Video Mediations: The Future Of Alternative Dispute Resolution

NAM (National Arbitration and Mediation)
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NAM (National Arbitration and Mediation)

Lately, I am reminded of the John Lennon song, “Nobody Told Me There'd Be Days Like These.”  Courts are essentially closed.  Settlement conferences and trials are suspended for the foreseeable future.  Without cases going forward, clients are in limbo.

By temperament and by training, litigators are built to adapt, and respond quickly to unexpected events.  Even with the courts closed, attorneys can continue resolving cases for their clients through video mediations and arbitrations. To put it mildly, I am not a technology wizard.  As a Hearing Officer at NAM, I just completed my training in virtual ADR, and was surprised how easy it is to host and participate in a virtual mediation.

The mediation process is the same:  after joining the video meeting, the parties first meet together to discuss the background of the case.  The Neutral then separates attorneys, with their clients (or claims representatives) in virtual breakout rooms and can shuttle between the breakout rooms to discuss the case, without the other parties hearing or seeing the conversation.  The process alternates, as in a physical mediation, with the Neutral going back and forth between breakout rooms, until a resolution is reached.  

As with any mediation, there are several important considerations.

Select a Mediator You Trust 

As opposed to Supreme Court Justices and Court Mediators, a major advantage of Alternative Dispute Resolution (ADR) is the ability to select your own “Judge.”  Take full advantage and select a mediator who has expertise in your type of case, and who is effective.

Importantly, select a Mediator whom you trust and are comfortable working with.  There will be a crucial point in every mediation where each side must be frank with the mediator, and communicate their goal to settle the case.  The Mediator will work to reach a goal beneficial to all sides.  You will need to be able to trust your Mediator when you are asked where you need to be in order to successfully settle the case for your client.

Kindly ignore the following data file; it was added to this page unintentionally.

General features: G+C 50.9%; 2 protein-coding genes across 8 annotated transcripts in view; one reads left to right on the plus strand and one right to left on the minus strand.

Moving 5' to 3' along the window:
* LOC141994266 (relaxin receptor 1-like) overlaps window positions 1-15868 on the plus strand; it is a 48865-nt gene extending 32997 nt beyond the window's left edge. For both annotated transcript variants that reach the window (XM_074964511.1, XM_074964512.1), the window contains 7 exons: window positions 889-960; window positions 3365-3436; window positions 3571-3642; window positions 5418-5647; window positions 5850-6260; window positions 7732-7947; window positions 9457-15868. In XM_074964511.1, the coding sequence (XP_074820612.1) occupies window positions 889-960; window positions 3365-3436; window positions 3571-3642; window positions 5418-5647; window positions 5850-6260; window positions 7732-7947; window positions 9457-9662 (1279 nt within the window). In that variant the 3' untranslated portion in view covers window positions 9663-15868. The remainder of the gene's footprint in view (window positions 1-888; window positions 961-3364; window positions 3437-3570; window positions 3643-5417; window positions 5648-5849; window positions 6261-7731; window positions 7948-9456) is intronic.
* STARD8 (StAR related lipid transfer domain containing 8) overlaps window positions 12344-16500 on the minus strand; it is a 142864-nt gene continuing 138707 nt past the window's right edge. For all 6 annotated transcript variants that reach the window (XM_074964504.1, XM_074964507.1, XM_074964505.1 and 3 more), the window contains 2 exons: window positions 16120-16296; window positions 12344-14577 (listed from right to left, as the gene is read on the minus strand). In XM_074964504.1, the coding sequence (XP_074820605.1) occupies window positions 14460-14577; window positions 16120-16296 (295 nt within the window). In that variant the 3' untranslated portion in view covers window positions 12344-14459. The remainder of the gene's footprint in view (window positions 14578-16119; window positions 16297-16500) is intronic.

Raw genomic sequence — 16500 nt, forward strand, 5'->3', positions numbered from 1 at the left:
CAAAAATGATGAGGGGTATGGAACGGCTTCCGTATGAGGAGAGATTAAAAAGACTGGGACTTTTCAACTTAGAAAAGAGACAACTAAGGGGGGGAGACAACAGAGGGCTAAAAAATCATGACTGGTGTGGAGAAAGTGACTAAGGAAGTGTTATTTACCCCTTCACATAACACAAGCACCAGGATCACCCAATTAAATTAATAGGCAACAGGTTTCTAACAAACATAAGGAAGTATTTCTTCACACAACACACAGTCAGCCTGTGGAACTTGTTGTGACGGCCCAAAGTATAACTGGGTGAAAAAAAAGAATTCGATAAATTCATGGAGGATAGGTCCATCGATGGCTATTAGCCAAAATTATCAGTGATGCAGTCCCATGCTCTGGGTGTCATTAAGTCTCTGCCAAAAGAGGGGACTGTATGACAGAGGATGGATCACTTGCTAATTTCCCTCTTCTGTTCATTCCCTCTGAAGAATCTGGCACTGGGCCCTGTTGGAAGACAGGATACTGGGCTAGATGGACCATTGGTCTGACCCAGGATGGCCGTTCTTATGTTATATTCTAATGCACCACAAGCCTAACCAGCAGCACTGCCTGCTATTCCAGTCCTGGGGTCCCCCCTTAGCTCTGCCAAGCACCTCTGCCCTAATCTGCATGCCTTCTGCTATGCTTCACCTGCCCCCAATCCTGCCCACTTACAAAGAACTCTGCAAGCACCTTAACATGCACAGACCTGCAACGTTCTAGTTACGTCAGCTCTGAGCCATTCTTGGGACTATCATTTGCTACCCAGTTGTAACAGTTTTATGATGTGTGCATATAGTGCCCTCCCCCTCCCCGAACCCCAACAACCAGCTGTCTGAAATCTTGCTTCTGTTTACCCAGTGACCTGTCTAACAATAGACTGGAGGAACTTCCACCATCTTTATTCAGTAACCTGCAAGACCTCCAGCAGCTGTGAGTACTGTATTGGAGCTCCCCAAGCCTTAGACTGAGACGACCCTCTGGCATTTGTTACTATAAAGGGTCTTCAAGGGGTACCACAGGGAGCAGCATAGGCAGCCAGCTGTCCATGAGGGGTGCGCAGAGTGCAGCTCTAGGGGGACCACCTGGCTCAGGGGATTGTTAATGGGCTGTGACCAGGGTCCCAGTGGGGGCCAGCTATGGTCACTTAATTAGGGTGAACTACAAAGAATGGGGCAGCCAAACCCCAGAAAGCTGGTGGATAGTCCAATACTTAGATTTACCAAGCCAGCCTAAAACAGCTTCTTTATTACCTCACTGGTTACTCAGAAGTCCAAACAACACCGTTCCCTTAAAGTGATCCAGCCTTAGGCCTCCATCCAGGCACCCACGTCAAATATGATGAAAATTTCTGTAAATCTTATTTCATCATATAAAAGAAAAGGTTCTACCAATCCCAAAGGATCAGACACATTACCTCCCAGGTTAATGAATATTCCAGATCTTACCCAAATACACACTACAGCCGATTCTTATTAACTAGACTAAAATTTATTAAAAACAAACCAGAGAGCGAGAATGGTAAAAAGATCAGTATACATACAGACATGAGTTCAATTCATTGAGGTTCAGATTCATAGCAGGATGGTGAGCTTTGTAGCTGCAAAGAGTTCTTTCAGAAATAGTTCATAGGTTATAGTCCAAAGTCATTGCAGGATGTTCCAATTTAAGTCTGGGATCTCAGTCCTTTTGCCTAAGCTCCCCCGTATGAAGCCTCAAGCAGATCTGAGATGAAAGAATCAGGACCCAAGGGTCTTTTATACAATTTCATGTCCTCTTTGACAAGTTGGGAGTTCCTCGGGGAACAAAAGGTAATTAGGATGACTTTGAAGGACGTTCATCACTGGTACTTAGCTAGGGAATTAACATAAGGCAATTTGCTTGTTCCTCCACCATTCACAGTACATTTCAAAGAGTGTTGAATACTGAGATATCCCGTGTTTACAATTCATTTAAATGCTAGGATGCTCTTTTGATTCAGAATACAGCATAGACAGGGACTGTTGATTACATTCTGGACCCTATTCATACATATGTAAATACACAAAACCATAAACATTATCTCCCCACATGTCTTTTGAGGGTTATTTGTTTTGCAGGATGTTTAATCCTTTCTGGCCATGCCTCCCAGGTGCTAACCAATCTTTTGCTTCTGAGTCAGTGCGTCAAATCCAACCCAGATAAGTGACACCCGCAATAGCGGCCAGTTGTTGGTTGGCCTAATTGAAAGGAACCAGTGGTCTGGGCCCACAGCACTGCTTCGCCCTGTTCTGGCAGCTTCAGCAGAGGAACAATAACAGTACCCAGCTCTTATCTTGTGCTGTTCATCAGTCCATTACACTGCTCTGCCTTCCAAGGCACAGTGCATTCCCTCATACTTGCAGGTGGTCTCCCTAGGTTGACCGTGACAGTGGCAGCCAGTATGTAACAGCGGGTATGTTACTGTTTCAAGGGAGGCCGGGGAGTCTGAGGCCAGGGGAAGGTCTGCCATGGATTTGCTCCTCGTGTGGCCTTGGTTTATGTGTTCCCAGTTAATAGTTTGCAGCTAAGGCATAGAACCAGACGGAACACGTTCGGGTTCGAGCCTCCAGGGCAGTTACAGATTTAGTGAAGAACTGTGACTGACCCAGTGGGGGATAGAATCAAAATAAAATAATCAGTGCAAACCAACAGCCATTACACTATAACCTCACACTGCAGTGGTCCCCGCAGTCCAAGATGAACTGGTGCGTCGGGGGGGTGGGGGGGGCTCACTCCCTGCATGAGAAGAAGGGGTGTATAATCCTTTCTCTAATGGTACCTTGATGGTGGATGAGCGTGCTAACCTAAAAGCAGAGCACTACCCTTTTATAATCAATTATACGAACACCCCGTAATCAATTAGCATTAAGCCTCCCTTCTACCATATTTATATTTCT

If you are not personally familiar with a suggested mediator, canvass your colleagues. Is the Mediator effective?  A Mediator should be a good listener, present the parties position well, and utilize creativity when needed.  Speak with a proposed Mediator beforehand.  Mediators welcome these conversations, since it allows you to select someone you are comfortable working with.  

Always Submit a Pre-Mediation Brief

Pre-Mediation Briefs enable the mediator to learn the facts, disputed issues, and settlement posture.  For video mediations, the Pre-Mediation Brief can simply be e-mailed prior to the mediation date.  

Parties should always submit Pre-Mediation Briefs.  The Brief is even more important for video mediations, since exhibits and documents can be reviewed in advance, making the Mediator more knowledgeable and effective.  Personally, I prefer that parties do not exchange Pre-Mediation Briefs with each other, so that all can be candid with the Mediator about the strengths and weaknesses of their cases, as well as their settlement positions.

Make Every Effort to Avoid “Trial Blinders”

Good advocates are well prepared, and believe in their arguments.  Deep preparation, however, can lead to “trial blinders” where the attorney loses the objectivity necessary to compromise, where appropriate.  

It is important to strongly advocate on behalf of your client, but remain open to what your adversary is saying.  There is no judge or jury to impress.  By keeping an open mind, the mediation is an opportunity to learn about your case, both from your adversary, and from the Mediator.  Mediations are a “test drive” which make you a more effective advocate for your client.  

A highly successful plaintiff's attorney put it best – “I attend every mediation with the attitude: “I'm here to listen.”

Have the Client/Decision Maker Available at Mediation

Video mediations make it even easier to have your client, or claims representative, “present” at the mediation.  A client can join the meeting remotely, or go to their attorney's office to participate.  Video technology allows an attorney and the client to be placed in virtual breakout rooms, where they can speak privately, while the Mediator speaks with the other attorney.  

Given the convenience of virtual mediations, I predict that, even when physical mediations resume, insurance companies will avoid the expense and inconvenience of sending their claims representatives to mediations, especially where the carrier's office is out of town.  The claims representative will join the mediation by video, saving the carrier significant travel expenses.

In sum, experience is showing us that virtual mediations appear to have the same rate of success as in-person mediations.   As both a practitioner and as a Hearing Officer, I never attended a mediation where I felt the time was wasted. Even if a case does not settle, by mediating, you learn your adversary's arguments, and get a neutral's evaluation of the strengths and weaknesses of your case.  At a minimum, you can size up your adversary, and learn that you better get ready for trial. 

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